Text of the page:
Thursday, April 09, 2009

Cloud Computing viewpoint from Red Monk Analyst Michael Coté

The next session is an analyst viewpoint of Cloud Computing

Cloud Computing
Michael Coté, Industry Analyst, RedMonk
Linux is at the center of what's come to be called Cloud Computing. As with open source, SOA, and Web 2.0, the tech industry has quickly fallen for cloud computing. The reasons are compelling: promises of scalability, low cost, flexibility, and light weight process. The core question about cloud computing is how it effects the industry and cultural position of operating systems and other "raw infrastructure": does Linux "matter" in cloud computing?  How might the Linux community evolve - or be forced to evolve - in a wave of cloud computing enthusiasm? Is cloud computing an opportunity or threat for the Linux community? Or is it just another shiny object of distraction? This talk will discuss these questions and more.

Cloud computing now is like early SOA:  It's Silly-putty!

We'll take a simple definition and go with it.

How does "Linux" fit in?  SWOT.  Strengths, Weakness, Opportunities and Threats...

Primarily focused on Cloud in the key three *aaS's (pronounce that carefully!):  SaaS, PaaS, and IaaS.

Why Cloud Copmuting:

Users:  Cost, Flexibility, Elasticity/Scalability
Vendors:  new business models, new features, lower cost of ongoing maintenance (?)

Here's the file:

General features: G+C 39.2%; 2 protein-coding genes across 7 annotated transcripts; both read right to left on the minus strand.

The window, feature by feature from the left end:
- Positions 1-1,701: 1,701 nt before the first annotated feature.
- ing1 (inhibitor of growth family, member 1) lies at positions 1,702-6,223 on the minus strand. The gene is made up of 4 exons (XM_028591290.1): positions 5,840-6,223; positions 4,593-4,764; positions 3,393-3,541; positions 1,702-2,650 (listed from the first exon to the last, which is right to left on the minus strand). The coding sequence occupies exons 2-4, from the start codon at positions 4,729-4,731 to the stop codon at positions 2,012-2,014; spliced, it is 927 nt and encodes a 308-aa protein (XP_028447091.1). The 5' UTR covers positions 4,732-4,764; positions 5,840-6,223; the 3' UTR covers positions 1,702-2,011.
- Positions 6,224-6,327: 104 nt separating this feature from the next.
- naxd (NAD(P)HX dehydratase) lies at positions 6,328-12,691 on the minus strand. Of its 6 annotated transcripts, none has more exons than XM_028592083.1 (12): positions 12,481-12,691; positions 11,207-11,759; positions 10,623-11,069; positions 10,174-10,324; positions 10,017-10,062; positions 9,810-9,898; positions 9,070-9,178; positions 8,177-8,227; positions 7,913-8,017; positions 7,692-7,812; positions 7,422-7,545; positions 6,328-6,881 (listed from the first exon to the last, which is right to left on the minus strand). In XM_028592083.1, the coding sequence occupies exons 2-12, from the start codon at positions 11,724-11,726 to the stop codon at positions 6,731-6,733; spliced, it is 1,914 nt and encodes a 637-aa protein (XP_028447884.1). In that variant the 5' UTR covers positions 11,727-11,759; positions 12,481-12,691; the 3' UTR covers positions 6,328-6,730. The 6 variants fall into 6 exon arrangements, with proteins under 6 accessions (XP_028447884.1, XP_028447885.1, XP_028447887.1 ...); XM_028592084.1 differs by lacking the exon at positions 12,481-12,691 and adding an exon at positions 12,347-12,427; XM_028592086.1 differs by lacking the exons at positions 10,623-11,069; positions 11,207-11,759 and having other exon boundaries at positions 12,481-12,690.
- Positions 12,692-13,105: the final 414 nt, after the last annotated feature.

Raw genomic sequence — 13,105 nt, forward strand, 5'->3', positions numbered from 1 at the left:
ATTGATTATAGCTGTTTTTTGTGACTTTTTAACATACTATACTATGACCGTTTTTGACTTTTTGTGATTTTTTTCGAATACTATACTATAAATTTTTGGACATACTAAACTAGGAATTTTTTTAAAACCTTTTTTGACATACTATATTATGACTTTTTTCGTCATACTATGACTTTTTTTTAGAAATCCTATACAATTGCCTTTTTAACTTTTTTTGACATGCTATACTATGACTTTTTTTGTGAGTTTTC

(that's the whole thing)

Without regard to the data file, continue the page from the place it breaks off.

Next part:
Cloud Computing has sort of supplanted discussions around autonomic or some of the *aaS terminology.

Hype-fed, semantic confusion - public vs. private

Retraining - multi-thread development, dynamic operations

Ending up paying more, e.g. $20k on-premisies vs. $150k off-premises.

Lock-in - the current public cloud solutions debateably have lock-in today.  There are some activities to try to use standard/de-facto interfaces like Amazon's EC2 and Eucalyptus, Rightscale abstracting or layering on top of an infrastructure, etc.

Legacy concrete - moving workloads to the cloud are not as simple as a finger snap.  Often need to replicate a cloud solution, maintain internal and external solutions, and pay the additional cost for having two solutions running concurrently while evaluating and moving to public clouds.

Virtualization turns out to be more important - "fog computing".  Maybe Virtualization is more important and will outlive the Cloud Computing hype today.

When looking at pubic cloud versus an internal deployment, you still have to look at the total cost of the solution.  This includes capital versus operational expenses, management expenses, ongoing expenses, etc.

IaaS:  Amazon EC2, S3, etc.

PaaS -, Microsfot Azure

Sun Cloud, 3Tera Rackspace, & reborn hosters

Automation and provisioning people helps enable all cloud-like solutions, such as Puppet.

Linux Strengths
- Appealing for it's (potential) cost of zero
- Reliability, known quantity "at scale", breadth
- Malleable & Transparent
- Easier for IT management and tooling
- Virtualization
- Existing, Linux compatible applications

Linux Weaknesses
- Focus on the OS level, not applications and usage